Both Waterfall and Agile Scrum are methodologies or frameworks for facilitating your software project’s completion. By working within a shared framework such as Waterfall or Agile Scrum, team members can more efficiently communicate, collaborate and achieve a common goal. Having a shared project framework also gives teams a shared language and philosophy that fosters group solidarity. However, the particular framework you choose can make all the difference in the success of your project. When choosing between Waterfall and Agile Scrum, it’s important to focus on their vastly different approaches in two key areas: deadlines and project facilitators.
Stages vs sprints
The basic time unit in the Waterfall approach is the overall project deadline. Under the Waterfall approach, the project is handed-off to different departments and teams as the project progresses through each subsequent stage of its life cycle: requirements, design, development, testing, etc. A stage may last weeks or months, and the overall project deadline may be six months to a year or more out. By contrast, the basic time unit under the Agile Scrum approach is the sprint, and the project may involve dozens of them. During each sprint, which often lasts only a week, the team runs through the entire sequence of stages that Waterfall goes through only once in the lifetime of the project. This striking difference strongly affects how Agile Scrum teams handle deadlines. While Waterfall sets a long-term strategic deadline that is often treated as a do-or-die absolute, Agile Scrum involves an ongoing series of short-term, tactical deadlines tied to sprints and governed by continuous user testing and feedback.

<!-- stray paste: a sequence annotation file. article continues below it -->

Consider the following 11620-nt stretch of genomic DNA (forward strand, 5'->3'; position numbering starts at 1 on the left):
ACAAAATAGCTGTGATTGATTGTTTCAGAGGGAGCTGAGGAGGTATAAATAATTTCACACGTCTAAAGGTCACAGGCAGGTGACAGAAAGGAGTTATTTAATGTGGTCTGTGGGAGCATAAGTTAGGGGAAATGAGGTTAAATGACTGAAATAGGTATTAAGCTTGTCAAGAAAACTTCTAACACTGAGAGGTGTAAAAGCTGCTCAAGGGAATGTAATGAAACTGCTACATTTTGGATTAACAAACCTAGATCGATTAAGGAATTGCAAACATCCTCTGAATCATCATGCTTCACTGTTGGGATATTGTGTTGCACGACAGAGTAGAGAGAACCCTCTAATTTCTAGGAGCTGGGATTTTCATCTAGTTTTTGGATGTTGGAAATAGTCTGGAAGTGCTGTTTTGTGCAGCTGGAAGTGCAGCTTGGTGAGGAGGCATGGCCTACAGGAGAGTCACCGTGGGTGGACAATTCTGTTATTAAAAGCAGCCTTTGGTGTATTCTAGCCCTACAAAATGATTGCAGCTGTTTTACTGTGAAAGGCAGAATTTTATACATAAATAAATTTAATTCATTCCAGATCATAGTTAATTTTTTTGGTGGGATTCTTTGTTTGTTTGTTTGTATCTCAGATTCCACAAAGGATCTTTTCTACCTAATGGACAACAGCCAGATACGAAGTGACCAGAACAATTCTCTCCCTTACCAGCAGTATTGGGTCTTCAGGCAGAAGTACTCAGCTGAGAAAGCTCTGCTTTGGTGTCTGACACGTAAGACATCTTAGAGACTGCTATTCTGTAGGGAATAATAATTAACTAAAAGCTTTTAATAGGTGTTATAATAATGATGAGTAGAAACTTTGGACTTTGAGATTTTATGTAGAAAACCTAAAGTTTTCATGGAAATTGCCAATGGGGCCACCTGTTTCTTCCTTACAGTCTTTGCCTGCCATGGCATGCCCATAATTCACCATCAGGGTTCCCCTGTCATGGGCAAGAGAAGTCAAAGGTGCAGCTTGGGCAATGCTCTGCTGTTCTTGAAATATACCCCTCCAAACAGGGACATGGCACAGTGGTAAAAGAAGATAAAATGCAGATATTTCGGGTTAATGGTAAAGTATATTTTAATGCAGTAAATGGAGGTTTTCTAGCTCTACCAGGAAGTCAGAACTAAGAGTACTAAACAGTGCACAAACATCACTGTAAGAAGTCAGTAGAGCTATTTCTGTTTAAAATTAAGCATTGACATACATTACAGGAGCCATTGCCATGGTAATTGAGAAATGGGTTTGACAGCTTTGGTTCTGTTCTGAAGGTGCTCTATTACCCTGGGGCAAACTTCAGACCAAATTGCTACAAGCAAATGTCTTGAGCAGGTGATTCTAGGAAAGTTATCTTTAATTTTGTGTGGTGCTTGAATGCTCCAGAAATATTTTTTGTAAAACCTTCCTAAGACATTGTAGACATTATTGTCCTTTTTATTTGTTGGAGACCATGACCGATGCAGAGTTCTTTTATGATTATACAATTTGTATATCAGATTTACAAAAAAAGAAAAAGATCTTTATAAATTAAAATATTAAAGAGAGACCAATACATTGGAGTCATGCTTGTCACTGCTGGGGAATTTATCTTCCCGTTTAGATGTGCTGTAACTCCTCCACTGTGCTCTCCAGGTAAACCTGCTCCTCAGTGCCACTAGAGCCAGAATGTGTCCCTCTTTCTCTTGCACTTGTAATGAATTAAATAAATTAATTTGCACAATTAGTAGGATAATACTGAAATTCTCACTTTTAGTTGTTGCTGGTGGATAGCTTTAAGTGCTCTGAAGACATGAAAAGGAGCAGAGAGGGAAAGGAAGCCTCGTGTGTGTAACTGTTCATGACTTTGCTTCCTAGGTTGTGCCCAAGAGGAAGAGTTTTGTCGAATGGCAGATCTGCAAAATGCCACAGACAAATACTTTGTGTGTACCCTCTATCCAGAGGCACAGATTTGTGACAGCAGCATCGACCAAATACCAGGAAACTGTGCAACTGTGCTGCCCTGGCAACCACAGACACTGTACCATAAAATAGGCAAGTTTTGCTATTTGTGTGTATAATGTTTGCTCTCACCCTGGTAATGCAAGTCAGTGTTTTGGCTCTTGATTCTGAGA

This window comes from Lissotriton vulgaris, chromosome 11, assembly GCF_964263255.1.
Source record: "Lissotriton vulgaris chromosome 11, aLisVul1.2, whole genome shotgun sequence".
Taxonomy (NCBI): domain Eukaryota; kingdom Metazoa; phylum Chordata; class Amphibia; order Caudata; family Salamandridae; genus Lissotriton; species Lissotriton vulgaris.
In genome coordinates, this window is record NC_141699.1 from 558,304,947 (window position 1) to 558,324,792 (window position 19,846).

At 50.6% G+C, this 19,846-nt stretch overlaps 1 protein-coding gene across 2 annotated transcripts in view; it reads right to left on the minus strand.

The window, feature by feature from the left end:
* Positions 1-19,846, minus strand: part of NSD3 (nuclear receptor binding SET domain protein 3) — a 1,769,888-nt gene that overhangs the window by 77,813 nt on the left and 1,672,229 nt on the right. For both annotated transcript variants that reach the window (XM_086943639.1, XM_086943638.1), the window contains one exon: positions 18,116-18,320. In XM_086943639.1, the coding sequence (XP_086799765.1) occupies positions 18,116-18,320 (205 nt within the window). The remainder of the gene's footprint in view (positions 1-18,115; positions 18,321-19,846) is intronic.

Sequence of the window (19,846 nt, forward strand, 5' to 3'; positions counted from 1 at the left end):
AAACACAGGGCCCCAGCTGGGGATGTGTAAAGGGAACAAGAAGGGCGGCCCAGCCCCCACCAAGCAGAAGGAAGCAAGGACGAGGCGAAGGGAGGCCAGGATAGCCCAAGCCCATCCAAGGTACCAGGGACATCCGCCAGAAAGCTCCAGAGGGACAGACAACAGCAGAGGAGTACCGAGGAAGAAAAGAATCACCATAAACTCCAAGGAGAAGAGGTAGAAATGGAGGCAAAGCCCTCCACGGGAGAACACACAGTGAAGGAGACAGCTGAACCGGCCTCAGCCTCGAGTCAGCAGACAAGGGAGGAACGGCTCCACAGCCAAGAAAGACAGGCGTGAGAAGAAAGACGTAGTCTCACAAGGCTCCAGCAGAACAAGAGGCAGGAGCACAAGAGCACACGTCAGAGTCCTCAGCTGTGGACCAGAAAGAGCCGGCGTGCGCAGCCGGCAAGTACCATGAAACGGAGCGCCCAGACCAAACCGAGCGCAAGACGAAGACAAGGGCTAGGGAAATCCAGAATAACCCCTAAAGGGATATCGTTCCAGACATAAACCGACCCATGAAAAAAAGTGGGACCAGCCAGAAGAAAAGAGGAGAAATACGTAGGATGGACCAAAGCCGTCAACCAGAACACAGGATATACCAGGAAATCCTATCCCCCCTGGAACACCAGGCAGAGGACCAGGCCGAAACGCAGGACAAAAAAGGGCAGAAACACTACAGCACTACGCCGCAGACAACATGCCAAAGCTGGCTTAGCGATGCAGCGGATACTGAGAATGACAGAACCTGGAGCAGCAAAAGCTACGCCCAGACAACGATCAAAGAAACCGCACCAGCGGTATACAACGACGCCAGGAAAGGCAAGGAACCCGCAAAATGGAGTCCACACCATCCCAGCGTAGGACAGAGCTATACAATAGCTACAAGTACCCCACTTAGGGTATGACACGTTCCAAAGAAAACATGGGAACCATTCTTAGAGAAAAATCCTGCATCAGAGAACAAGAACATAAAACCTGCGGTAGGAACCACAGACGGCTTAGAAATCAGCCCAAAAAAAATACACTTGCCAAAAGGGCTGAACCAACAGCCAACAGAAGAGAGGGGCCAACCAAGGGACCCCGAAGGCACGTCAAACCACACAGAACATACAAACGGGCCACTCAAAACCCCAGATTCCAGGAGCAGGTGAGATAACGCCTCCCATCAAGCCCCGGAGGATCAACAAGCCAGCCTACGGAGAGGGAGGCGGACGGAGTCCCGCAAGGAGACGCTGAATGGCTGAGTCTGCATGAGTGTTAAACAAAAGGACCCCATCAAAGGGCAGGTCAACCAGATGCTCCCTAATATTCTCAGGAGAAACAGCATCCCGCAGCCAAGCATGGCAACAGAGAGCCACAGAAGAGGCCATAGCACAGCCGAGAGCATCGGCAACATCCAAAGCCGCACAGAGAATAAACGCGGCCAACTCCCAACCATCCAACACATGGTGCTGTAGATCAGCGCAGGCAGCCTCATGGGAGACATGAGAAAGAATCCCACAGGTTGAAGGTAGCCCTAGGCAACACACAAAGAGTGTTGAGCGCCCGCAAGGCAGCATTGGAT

Project managers vs scrum masters
Under the Waterfall approach, the project manager guides the project through each sequential stage, and therefore works with each separate department in sequence. Throughout this time, the project manager ensures that the project is on track to meet its long-term deadline; that the initial product requirements are met; and that the entire process is well documented along the way.
In Agile Scrum, one of the most common terms you’re going to hear is scrum master. In contrast with project managers, scrum masters generally work with a single interdepartmental team. And rather than keeping the team focused on meeting fixed requirements by a fixed deadline, the scrum master keeps the team focused on the principles of Agile Scrum, such as continuous improvement and self-organization. The scrum master also ensures that stakeholders overseeing the project have a complete understanding of the virtues of Agile Scrum, which may otherwise seem unusual to them.
When Waterfall and Agile Scrum work together
It’s a common misconception that Agile Scrum and Waterfall are mutually exclusive and cannot play well together. In the real world, a single project may have key elements that call for Waterfall, and others that call for Agile Scrum. For example, suppose your team is given the task of tackling a large, high-priority software project. Given the scale of the project, stakeholders will not give you buy-in without a firm deadline and detailed product requirements. However, stakeholders are otherwise flexible with respect to how you handle the project. With their permission, you decide that there’s no need to rigidly separate design from development, nor development from testing. Although you cannot release an official product until the long-term deadline, you find that you can release weekly invitation-only previews to early adopters, who give you continuous feedback. In the end, Waterfall and Agile Scrum do not conflict, but complement each other, as your project benefits from the overarching structure of Waterfall and the continuous improvements of Agile Scrum.